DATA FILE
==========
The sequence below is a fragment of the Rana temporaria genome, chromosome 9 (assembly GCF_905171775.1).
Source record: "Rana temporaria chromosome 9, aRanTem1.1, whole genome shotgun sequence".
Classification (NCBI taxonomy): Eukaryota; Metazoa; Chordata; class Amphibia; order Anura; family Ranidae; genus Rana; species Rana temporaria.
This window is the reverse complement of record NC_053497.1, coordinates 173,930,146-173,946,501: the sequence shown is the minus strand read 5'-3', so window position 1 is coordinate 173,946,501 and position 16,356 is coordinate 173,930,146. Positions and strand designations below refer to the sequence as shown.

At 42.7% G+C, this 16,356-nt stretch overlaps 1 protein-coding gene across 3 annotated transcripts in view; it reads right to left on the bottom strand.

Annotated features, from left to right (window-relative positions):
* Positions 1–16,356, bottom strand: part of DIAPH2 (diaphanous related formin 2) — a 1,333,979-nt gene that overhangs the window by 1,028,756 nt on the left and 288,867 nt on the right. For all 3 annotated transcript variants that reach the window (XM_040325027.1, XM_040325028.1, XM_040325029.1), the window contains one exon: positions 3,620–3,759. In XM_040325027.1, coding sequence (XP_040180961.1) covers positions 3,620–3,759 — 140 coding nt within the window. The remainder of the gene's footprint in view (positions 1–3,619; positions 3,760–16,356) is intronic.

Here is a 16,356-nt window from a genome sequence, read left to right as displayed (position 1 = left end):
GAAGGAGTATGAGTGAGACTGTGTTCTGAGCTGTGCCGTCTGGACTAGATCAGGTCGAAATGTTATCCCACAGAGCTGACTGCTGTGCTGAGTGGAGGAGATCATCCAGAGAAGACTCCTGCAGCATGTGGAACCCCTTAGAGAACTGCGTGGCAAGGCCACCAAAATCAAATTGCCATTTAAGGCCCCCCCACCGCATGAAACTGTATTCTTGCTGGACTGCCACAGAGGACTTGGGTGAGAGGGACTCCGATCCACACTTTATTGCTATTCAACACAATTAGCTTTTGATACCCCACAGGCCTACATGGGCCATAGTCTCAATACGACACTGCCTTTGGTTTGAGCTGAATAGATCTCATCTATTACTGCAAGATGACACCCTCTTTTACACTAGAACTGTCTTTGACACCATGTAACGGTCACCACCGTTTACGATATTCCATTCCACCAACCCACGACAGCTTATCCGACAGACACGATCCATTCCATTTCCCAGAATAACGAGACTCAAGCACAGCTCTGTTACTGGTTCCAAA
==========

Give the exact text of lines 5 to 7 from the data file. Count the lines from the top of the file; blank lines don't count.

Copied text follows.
At 42.7% G+C, this 16,356-nt stretch overlaps 1 protein-coding gene across 3 annotated transcripts in view; it reads right to left on the bottom strand.

Annotated features, from left to right (window-relative positions):
* Positions 1–16,356, bottom strand: part of DIAPH2 (diaphanous related formin 2) — a 1,333,979-nt gene that overhangs the window by 1,028,756 nt on the left and 288,867 nt on the right. For all 3 annotated transcript variants that reach the window (XM_040325027.1, XM_040325028.1, XM_040325029.1), the window contains one exon: positions 3,620–3,759. In XM_040325027.1, coding sequence (XP_040180961.1) covers positions 3,620–3,759 — 140 coding nt within the window. The remainder of the gene's footprint in view (positions 1–3,619; positions 3,760–16,356) is intronic.